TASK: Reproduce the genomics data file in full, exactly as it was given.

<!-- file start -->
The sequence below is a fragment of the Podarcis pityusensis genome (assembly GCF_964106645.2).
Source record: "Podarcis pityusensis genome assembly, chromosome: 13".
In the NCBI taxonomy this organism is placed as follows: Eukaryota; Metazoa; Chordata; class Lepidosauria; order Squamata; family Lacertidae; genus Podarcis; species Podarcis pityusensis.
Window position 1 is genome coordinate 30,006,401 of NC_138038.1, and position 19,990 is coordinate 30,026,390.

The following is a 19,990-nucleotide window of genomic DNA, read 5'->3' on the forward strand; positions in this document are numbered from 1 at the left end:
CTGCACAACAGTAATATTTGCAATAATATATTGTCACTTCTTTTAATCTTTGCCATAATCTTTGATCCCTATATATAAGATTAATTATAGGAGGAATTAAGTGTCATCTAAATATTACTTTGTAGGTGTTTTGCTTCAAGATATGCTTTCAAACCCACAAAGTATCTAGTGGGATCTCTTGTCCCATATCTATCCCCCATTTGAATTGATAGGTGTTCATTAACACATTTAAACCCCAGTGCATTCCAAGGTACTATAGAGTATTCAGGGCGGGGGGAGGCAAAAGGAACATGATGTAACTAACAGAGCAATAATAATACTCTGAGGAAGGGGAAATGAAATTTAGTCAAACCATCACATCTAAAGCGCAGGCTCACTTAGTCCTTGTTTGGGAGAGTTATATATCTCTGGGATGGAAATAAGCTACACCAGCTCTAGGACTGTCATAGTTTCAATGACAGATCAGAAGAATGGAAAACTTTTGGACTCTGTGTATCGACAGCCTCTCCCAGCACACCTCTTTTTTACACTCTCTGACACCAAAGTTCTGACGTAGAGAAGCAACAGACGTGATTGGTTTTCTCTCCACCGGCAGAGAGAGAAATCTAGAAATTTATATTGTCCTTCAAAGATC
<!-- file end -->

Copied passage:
The sequence below is a fragment of the Podarcis pityusensis genome (assembly GCF_964106645.2).
Source record: "Podarcis pityusensis genome assembly, chromosome: 13".
In the NCBI taxonomy this organism is placed as follows: Eukaryota; Metazoa; Chordata; class Lepidosauria; order Squamata; family Lacertidae; genus Podarcis; species Podarcis pityusensis.
Window position 1 is genome coordinate 30,006,401 of NC_138038.1, and position 19,990 is coordinate 30,026,390.

The following is a 19,990-nucleotide window of genomic DNA, read 5'->3' on the forward strand; positions in this document are numbered from 1 at the left end:
CTGCACAACAGTAATATTTGCAATAATATATTGTCACTTCTTTTAATCTTTGCCATAATCTTTGATCCCTATATATAAGATTAATTATAGGAGGAATTAAGTGTCATCTAAATATTACTTTGTAGGTGTTTTGCTTCAAGATATGCTTTCAAACCCACAAAGTATCTAGTGGGATCTCTTGTCCCATATCTATCCCCCATTTGAATTGATAGGTGTTCATTAACACATTTAAACCCCAGTGCATTCCAAGGTACTATAGAGTATTCAGGGCGGGGGGAGGCAAAAGGAACATGATGTAACTAACAGAGCAATAATAATACTCTGAGGAAGGGGAAATGAAATTTAGTCAAACCATCACATCTAAAGCGCAGGCTCACTTAGTCCTTGTTTGGGAGAGTTATATATCTCTGGGATGGAAATAAGCTACACCAGCTCTAGGACTGTCATAGTTTCAATGACAGATCAGAAGAATGGAAAACTTTTGGACTCTGTGTATCGACAGCCTCTCCCAGCACACCTCTTTTTTACACTCTCTGACACCAAAGTTCTGACGTAGAGAAGCAACAGACGTGATTGGTTTTCTCTCCACCGGCAGAGAGAGAAATCTAGAAATTTATATTGTCCTTCAAAGATC